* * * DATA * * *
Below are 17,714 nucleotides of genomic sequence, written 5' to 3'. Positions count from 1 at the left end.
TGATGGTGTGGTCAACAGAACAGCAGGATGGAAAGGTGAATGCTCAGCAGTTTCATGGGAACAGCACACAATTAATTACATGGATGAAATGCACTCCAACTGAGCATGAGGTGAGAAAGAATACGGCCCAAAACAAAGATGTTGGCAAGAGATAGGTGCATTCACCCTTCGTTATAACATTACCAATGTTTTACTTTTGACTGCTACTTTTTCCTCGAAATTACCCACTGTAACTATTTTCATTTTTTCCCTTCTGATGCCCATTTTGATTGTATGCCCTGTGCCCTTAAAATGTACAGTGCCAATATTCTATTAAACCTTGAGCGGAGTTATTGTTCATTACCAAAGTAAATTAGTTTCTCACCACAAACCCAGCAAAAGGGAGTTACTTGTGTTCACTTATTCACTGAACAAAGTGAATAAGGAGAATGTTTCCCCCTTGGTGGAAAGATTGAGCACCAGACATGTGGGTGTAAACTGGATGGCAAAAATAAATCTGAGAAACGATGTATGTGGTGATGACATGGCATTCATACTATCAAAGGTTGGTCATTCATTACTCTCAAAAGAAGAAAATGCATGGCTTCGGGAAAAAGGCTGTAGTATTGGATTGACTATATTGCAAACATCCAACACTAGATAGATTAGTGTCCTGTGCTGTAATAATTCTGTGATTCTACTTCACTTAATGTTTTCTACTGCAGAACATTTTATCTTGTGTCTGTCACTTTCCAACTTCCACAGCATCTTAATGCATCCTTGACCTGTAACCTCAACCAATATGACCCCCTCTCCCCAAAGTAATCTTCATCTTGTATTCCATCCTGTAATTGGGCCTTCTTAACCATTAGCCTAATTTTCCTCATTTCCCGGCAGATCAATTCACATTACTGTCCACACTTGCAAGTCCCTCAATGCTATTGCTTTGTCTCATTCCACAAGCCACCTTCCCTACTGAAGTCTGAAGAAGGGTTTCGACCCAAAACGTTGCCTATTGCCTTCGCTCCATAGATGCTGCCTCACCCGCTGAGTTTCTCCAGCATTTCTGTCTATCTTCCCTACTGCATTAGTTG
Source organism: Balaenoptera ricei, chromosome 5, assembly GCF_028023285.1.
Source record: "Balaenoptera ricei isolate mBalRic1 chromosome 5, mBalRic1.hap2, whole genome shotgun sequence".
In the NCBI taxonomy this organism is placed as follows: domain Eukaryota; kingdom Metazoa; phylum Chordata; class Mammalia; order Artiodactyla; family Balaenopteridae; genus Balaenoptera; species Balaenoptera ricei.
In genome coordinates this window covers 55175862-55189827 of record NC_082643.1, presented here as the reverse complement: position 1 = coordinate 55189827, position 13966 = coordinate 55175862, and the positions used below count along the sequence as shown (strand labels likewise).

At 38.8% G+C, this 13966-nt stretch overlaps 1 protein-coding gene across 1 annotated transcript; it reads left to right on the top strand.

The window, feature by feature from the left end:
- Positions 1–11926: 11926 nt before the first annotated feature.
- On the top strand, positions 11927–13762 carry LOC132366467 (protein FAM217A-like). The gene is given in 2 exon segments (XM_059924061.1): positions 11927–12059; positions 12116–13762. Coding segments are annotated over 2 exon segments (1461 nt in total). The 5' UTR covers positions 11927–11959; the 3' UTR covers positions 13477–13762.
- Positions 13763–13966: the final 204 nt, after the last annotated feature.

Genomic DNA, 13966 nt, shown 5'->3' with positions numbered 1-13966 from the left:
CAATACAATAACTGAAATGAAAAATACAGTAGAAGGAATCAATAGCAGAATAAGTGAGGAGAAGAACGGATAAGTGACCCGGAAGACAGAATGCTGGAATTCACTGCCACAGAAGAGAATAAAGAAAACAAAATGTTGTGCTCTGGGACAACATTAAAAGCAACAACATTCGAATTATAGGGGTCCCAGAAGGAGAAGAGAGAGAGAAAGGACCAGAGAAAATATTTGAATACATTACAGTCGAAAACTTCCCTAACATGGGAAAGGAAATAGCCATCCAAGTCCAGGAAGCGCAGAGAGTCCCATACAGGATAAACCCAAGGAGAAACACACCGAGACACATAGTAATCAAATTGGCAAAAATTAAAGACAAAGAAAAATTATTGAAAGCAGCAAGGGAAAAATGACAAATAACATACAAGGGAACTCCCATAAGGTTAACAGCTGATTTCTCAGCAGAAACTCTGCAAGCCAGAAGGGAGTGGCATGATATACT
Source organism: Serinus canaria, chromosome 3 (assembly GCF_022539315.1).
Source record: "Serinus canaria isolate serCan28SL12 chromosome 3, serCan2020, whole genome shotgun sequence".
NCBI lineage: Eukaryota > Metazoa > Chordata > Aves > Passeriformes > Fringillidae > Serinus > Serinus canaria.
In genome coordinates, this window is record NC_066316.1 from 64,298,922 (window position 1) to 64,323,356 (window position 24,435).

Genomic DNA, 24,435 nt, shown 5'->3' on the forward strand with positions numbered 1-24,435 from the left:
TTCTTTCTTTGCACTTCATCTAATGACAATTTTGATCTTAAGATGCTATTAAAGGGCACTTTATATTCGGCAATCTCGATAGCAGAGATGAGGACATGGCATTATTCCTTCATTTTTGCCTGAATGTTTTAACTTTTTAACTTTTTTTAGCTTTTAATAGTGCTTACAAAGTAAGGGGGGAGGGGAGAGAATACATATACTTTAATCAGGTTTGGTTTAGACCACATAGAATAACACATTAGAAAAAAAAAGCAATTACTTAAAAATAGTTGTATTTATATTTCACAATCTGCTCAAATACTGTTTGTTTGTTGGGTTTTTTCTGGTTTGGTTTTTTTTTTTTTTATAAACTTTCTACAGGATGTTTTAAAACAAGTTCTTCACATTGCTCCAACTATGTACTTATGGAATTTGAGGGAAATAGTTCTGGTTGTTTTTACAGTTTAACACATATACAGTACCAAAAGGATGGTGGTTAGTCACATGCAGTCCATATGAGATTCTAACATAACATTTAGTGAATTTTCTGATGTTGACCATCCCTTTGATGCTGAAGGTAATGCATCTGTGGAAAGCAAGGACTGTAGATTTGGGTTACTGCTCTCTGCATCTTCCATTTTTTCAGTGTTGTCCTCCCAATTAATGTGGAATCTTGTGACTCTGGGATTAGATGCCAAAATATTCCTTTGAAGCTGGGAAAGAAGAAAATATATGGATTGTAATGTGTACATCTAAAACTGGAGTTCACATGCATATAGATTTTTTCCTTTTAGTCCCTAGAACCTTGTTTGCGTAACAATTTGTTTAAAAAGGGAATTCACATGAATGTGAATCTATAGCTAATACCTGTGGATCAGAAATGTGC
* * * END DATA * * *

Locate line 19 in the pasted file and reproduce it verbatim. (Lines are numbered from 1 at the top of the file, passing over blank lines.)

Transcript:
TTCTTTCTTTGCACTTCATCTAATGACAATTTTGATCTTAAGATGCTATTAAAGGGCACTTTATATTCGGCAATCTCGATAGCAGAGATGAGGACATGGCATTATTCCTTCATTTTTGCCTGAATGTTTTAACTTTTTAACTTTTTTTAGCTTTTAATAGTGCTTACAAAGTAAGGGGGGAGGGGAGAGAATACATATACTTTAATCAGGTTTGGTTTAGACCACATAGAATAACACATTAGAAAAAAAAAGCAATTACTTAAAAATAGTTGTATTTATATTTCACAATCTGCTCAAATACTGTTTGTTTGTTGGGTTTTTTCTGGTTTGGTTTTTTTTTTTTTTATAAACTTTCTACAGGATGTTTTAAAACAAGTTCTTCACATTGCTCCAACTATGTACTTATGGAATTTGAGGGAAATAGTTCTGGTTGTTTTTACAGTTTAACACATATACAGTACCAAAAGGATGGTGGTTAGTCACATGCAGTCCATATGAGATTCTAACATAACATTTAGTGAATTTTCTGATGTTGACCATCCCTTTGATGCTGAAGGTAATGCATCTGTGGAAAGCAAGGACTGTAGATTTGGGTTACTGCTCTCTGCATCTTCCATTTTTTCAGTGTTGTCCTCCCAATTAATGTGGAATCTTGTGACTCTGGGATTAGATGCCAAAATATTCCTTTGAAGCTGGGAAAGAAGAAAATATATGGATTGTAATGTGTACATCTAAAACTGGAGTTCACATGCATATAGATTTTTTCCTTTTAGTCCCTAGAACCTTGTTTGCGTAACAATTTGTTTAAAAAGGGAATTCACATGAATGTGAATCTATAGCTAATACCTGTGGATCAGAAATGTGC